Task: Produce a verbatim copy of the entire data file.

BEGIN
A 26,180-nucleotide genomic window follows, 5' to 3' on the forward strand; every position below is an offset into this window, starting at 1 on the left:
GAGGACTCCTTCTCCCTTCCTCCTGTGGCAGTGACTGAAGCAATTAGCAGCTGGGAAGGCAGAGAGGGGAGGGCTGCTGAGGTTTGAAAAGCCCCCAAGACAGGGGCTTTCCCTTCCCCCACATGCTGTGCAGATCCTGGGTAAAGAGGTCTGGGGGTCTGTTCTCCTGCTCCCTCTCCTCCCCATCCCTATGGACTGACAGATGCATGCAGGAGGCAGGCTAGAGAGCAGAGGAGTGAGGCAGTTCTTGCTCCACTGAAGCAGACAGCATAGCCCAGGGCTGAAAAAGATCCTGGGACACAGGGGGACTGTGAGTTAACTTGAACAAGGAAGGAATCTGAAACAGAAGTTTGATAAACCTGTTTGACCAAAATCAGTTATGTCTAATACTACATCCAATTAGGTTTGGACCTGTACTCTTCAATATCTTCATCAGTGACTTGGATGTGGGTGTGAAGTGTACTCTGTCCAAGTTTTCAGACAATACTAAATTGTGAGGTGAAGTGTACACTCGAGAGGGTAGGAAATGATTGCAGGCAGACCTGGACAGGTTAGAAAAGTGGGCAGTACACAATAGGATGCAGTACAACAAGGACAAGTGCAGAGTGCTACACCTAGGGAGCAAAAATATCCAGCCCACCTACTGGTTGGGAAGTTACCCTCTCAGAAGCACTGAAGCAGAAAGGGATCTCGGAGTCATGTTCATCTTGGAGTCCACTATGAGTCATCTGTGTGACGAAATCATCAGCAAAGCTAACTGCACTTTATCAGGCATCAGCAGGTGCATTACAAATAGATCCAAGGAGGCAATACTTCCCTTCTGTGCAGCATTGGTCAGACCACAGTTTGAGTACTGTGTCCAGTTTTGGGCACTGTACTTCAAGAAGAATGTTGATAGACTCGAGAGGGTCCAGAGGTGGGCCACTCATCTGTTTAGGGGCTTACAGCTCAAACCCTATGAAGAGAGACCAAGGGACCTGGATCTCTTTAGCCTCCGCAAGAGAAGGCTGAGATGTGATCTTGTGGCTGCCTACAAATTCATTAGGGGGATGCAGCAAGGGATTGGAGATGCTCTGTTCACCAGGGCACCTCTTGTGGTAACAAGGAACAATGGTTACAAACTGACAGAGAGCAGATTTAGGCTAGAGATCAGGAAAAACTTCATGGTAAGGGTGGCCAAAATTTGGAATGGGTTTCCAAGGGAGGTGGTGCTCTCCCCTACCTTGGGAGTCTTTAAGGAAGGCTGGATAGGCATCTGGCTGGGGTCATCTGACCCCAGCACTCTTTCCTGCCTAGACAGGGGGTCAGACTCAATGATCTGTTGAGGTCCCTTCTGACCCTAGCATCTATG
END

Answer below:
A 26,180-nucleotide genomic window follows, 5' to 3' on the forward strand; every position below is an offset into this window, starting at 1 on the left:
GAGGACTCCTTCTCCCTTCCTCCTGTGGCAGTGACTGAAGCAATTAGCAGCTGGGAAGGCAGAGAGGGGAGGGCTGCTGAGGTTTGAAAAGCCCCCAAGACAGGGGCTTTCCCTTCCCCCACATGCTGTGCAGATCCTGGGTAAAGAGGTCTGGGGGTCTGTTCTCCTGCTCCCTCTCCTCCCCATCCCTATGGACTGACAGATGCATGCAGGAGGCAGGCTAGAGAGCAGAGGAGTGAGGCAGTTCTTGCTCCACTGAAGCAGACAGCATAGCCCAGGGCTGAAAAAGATCCTGGGACACAGGGGGACTGTGAGTTAACTTGAACAAGGAAGGAATCTGAAACAGAAGTTTGATAAACCTGTTTGACCAAAATCAGTTATGTCTAATACTACATCCAATTAGGTTTGGACCTGTACTCTTCAATATCTTCATCAGTGACTTGGATGTGGGTGTGAAGTGTACTCTGTCCAAGTTTTCAGACAATACTAAATTGTGAGGTGAAGTGTACACTCGAGAGGGTAGGAAATGATTGCAGGCAGACCTGGACAGGTTAGAAAAGTGGGCAGTACACAATAGGATGCAGTACAACAAGGACAAGTGCAGAGTGCTACACCTAGGGAGCAAAAATATCCAGCCCACCTACTGGTTGGGAAGTTACCCTCTCAGAAGCACTGAAGCAGAAAGGGATCTCGGAGTCATGTTCATCTTGGAGTCCACTATGAGTCATCTGTGTGACGAAATCATCAGCAAAGCTAACTGCACTTTATCAGGCATCAGCAGGTGCATTACAAATAGATCCAAGGAGGCAATACTTCCCTTCTGTGCAGCATTGGTCAGACCACAGTTTGAGTACTGTGTCCAGTTTTGGGCACTGTACTTCAAGAAGAATGTTGATAGACTCGAGAGGGTCCAGAGGTGGGCCACTCATCTGTTTAGGGGCTTACAGCTCAAACCCTATGAAGAGAGACCAAGGGACCTGGATCTCTTTAGCCTCCGCAAGAGAAGGCTGAGATGTGATCTTGTGGCTGCCTACAAATTCATTAGGGGGATGCAGCAAGGGATTGGAGATGCTCTGTTCACCAGGGCACCTCTTGTGGTAACAAGGAACAATGGTTACAAACTGACAGAGAGCAGATTTAGGCTAGAGATCAGGAAAAACTTCATGGTAAGGGTGGCCAAAATTTGGAATGGGTTTCCAAGGGAGGTGGTGCTCTCCCCTACCTTGGGAGTCTTTAAGGAAGGCTGGATAGGCATCTGGCTGGGGTCATCTGACCCCAGCACTCTTTCCTGCCTAGACAGGGGGTCAGACTCAATGATCTGTTGAGGTCCCTTCTGACCCTAGCATCTATG